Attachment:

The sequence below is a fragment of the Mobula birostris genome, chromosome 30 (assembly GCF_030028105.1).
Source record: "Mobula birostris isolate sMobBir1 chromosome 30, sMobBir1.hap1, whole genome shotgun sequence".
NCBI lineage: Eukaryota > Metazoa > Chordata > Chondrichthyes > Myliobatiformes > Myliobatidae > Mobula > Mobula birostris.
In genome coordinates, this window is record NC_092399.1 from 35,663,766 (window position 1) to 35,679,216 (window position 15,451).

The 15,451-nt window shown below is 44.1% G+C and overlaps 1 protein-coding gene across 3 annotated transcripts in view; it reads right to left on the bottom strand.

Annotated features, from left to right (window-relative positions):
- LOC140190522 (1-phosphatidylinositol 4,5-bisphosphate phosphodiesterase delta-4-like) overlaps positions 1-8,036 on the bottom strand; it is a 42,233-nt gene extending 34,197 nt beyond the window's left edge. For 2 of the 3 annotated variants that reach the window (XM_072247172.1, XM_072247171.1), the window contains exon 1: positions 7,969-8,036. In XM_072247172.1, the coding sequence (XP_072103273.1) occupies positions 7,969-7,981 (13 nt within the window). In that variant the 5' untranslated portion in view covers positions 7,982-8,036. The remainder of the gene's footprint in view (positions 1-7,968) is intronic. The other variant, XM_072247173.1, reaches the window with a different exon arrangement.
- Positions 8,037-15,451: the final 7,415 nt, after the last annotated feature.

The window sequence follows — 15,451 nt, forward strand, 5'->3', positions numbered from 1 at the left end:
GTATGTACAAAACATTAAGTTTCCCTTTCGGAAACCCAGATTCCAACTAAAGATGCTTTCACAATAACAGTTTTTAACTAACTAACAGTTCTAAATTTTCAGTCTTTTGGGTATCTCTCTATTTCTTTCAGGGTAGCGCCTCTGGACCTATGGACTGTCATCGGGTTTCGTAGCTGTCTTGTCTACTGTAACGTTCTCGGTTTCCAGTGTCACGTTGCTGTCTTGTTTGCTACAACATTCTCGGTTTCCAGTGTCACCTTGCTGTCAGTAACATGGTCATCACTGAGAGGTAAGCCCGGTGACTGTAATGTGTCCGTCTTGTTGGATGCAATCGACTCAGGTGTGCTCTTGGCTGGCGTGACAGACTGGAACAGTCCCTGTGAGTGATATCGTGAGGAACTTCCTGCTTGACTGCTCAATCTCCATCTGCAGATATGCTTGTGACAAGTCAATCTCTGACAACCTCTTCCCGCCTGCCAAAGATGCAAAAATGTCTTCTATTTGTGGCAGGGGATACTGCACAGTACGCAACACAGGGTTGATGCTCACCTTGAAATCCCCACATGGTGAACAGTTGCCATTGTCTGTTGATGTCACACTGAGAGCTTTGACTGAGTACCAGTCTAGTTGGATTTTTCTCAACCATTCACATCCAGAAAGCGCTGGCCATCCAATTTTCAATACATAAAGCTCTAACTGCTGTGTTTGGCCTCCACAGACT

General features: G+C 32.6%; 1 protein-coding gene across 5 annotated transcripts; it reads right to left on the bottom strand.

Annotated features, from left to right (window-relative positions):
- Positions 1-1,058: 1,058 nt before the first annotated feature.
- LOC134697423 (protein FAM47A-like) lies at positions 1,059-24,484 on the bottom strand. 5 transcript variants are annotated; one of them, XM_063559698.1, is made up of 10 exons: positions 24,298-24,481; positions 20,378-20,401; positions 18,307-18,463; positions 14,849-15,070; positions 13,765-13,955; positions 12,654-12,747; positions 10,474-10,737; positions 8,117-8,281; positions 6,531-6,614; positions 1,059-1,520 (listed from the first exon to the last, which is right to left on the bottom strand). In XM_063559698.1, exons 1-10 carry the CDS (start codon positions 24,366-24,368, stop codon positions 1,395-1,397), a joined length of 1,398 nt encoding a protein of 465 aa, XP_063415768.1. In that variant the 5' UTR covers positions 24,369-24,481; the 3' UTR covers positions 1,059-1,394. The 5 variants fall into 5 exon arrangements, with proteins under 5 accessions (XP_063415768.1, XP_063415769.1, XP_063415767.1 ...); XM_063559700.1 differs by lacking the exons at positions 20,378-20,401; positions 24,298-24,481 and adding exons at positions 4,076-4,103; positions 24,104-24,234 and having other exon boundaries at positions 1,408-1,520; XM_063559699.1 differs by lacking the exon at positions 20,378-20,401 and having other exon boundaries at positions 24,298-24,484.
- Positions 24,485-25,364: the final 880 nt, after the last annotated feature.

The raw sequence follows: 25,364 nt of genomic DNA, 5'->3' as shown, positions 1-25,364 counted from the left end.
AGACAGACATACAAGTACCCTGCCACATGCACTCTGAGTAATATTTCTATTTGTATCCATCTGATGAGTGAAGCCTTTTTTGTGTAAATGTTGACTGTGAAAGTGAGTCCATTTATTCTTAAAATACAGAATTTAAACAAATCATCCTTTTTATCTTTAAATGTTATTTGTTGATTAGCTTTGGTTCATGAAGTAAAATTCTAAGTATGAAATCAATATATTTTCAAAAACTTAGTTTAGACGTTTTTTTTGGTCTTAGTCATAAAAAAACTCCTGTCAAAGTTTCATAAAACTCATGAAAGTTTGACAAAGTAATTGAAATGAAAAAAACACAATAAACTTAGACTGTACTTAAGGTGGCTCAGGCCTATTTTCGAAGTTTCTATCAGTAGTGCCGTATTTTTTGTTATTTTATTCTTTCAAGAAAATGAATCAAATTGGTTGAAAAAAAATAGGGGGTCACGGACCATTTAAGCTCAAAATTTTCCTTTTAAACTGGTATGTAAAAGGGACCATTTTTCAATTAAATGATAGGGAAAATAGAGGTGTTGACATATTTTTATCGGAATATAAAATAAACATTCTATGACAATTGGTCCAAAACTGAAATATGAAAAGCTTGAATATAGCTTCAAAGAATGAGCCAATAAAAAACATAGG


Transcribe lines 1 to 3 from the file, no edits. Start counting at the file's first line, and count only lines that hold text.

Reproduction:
The sequence below is a fragment of the Mobula birostris genome, chromosome 30 (assembly GCF_030028105.1).
Source record: "Mobula birostris isolate sMobBir1 chromosome 30, sMobBir1.hap1, whole genome shotgun sequence".
NCBI lineage: Eukaryota > Metazoa > Chordata > Chondrichthyes > Myliobatiformes > Myliobatidae > Mobula > Mobula birostris.